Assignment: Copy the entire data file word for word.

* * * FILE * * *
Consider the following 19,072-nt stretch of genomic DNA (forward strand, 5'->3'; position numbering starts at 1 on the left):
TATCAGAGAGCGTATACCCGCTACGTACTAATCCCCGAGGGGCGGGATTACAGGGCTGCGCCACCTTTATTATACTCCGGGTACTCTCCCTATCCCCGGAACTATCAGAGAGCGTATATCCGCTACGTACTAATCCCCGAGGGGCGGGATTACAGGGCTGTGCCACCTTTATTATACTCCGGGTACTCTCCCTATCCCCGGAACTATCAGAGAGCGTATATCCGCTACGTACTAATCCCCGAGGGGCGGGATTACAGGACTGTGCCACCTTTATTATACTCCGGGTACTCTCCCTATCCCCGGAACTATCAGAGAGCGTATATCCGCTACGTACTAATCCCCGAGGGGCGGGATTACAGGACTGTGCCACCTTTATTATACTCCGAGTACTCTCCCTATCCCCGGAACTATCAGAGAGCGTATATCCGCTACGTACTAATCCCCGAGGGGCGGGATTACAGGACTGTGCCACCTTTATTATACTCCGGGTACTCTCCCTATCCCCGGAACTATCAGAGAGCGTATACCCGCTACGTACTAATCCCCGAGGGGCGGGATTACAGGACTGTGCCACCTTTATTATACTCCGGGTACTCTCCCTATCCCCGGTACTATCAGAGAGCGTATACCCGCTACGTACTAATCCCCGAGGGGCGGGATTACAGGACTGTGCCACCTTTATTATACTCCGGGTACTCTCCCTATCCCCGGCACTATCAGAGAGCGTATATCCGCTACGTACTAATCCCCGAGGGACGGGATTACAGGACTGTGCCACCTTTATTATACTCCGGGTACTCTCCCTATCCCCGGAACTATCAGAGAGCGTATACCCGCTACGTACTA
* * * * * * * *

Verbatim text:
Consider the following 19,072-nt stretch of genomic DNA (forward strand, 5'->3'; position numbering starts at 1 on the left):
TATCAGAGAGCGTATACCCGCTACGTACTAATCCCCGAGGGGCGGGATTACAGGGCTGCGCCACCTTTATTATACTCCGGGTACTCTCCCTATCCCCGGAACTATCAGAGAGCGTATATCCGCTACGTACTAATCCCCGAGGGGCGGGATTACAGGGCTGTGCCACCTTTATTATACTCCGGGTACTCTCCCTATCCCCGGAACTATCAGAGAGCGTATATCCGCTACGTACTAATCCCCGAGGGGCGGGATTACAGGACTGTGCCACCTTTATTATACTCCGGGTACTCTCCCTATCCCCGGAACTATCAGAGAGCGTATATCCGCTACGTACTAATCCCCGAGGGGCGGGATTACAGGACTGTGCCACCTTTATTATACTCCGAGTACTCTCCCTATCCCCGGAACTATCAGAGAGCGTATATCCGCTACGTACTAATCCCCGAGGGGCGGGATTACAGGACTGTGCCACCTTTATTATACTCCGGGTACTCTCCCTATCCCCGGAACTATCAGAGAGCGTATACCCGCTACGTACTAATCCCCGAGGGGCGGGATTACAGGACTGTGCCACCTTTATTATACTCCGGGTACTCTCCCTATCCCCGGTACTATCAGAGAGCGTATACCCGCTACGTACTAATCCCCGAGGGGCGGGATTACAGGACTGTGCCACCTTTATTATACTCCGGGTACTCTCCCTATCCCCGGCACTATCAGAGAGCGTATATCCGCTACGTACTAATCCCCGAGGGACGGGATTACAGGACTGTGCCACCTTTATTATACTCCGGGTACTCTCCCTATCCCCGGAACTATCAGAGAGCGTATACCCGCTACGTACTA